SBV to ease foreign banks’ procedures

December 05, 2010 | 23:15
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The central bank is set to ease strains on foreign and locally incorporated banks in Vietnam, offering clear legal procedures for lending activities.

The State Bank of Vietnam (SBV) is drafting guidelines for the new Credit Institutions Law, in which restrictions on locally incorporated and foreign bank branches’ lending exceeding 15 per cent of their equity instead of their parent banks, as regulated under the new Credit Institutions Law, could be relaxed.

The SBV was composing a circular on procedures for accessing the prime minister’s approval for these types of loans, said SBV deputy governor Nguyen Dong Tien.

“A foreign bank branch might just need a written approval from the prime minister to provide loans exceeding the limit. That is the way out,” said Tien.

His comments came in response to last week Vietnam Business Forum (VBF) Banking Working Group’s recommendation for the SBV to provide a guideline for all banks on how to apply for the prime minister’s exceptional approval under Article 128, which the group put on top of agenda as it had asked the authority several times for an amendment.

The group represents over 30 international financial companies operating in Vietnam, comprising subsidiaries, branches and representative offices of foreign banks and consumer finance companies.

According to Article 128, the total credit balance provided to a customer shall not exceed 15 per cent of the locally-owned equity of lenders comprising a foreign bank branch or a commercial bank, in which the locally incorporated bank is considered a local commercial bank.

Tien said the lending calculation was based on the capital of each bank or branch, rejecting the group’s recommendation on allowing foreign banks with more than one branch in Vietnam to calculate the single lending limit on a consolidated basis of all the branches’ capital.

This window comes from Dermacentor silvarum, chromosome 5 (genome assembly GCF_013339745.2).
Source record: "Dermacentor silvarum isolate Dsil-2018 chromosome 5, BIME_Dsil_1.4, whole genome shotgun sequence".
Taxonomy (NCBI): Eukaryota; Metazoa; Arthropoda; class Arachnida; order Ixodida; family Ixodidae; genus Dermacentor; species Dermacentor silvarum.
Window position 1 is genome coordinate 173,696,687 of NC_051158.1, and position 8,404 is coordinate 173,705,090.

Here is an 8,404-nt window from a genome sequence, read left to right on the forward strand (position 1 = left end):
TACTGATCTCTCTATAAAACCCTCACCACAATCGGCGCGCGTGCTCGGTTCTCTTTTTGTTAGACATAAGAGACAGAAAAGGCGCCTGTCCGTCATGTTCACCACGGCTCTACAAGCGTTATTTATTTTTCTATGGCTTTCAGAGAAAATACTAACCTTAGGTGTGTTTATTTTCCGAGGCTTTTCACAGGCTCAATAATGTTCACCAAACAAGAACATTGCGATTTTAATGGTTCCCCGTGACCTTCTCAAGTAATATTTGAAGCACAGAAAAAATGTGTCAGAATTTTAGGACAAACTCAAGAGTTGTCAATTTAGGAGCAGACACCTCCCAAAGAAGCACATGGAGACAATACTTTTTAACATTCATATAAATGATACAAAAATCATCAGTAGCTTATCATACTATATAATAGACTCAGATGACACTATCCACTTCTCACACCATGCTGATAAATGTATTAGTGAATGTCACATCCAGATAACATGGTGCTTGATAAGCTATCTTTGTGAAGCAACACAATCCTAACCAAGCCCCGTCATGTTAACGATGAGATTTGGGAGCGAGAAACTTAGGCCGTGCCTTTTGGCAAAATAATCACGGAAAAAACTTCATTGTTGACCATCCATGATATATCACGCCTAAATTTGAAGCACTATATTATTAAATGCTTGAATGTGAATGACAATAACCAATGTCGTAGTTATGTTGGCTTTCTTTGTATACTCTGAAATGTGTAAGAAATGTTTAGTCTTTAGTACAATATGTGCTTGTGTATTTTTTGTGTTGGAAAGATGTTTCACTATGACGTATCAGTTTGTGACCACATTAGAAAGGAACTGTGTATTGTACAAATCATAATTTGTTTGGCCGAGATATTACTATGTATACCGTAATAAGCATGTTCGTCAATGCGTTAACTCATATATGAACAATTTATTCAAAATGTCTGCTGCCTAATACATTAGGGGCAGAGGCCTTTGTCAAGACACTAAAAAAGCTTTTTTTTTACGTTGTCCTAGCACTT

The Banking Working Groupchairman Brett Krause said lending limits to a single client were calculated based on the branch’s capital instead of the parent bank’s.

“For mitigating the impacts and ensuring smooth transitions, the State Bank should consider allowing foreign bank branches to maintain short-term credit limits as granted to corporate customers by December 31, 2012. These grandfathering arrangements will help our clients to maintain businesses and have sufficient time to seek out their financial arrangements to avoid any potential market disruptions,” said Krause.

Nguyen Dai Lai, vice head of the Credit Information Centre, said lending an amount exceeding the limit to a single borrower would require the prime minister’s written approval and was a reasonable solution to foreign bank branches.

“Domestic banks also needed to have approval from authorities to lend a single borrower more than 15 per cent of their chartered capital,” Lai said.

Foreign bank branches are playing a crucial role in providing onshore financing for foreign direct investors and infrastructure projects. 

By Bao Van

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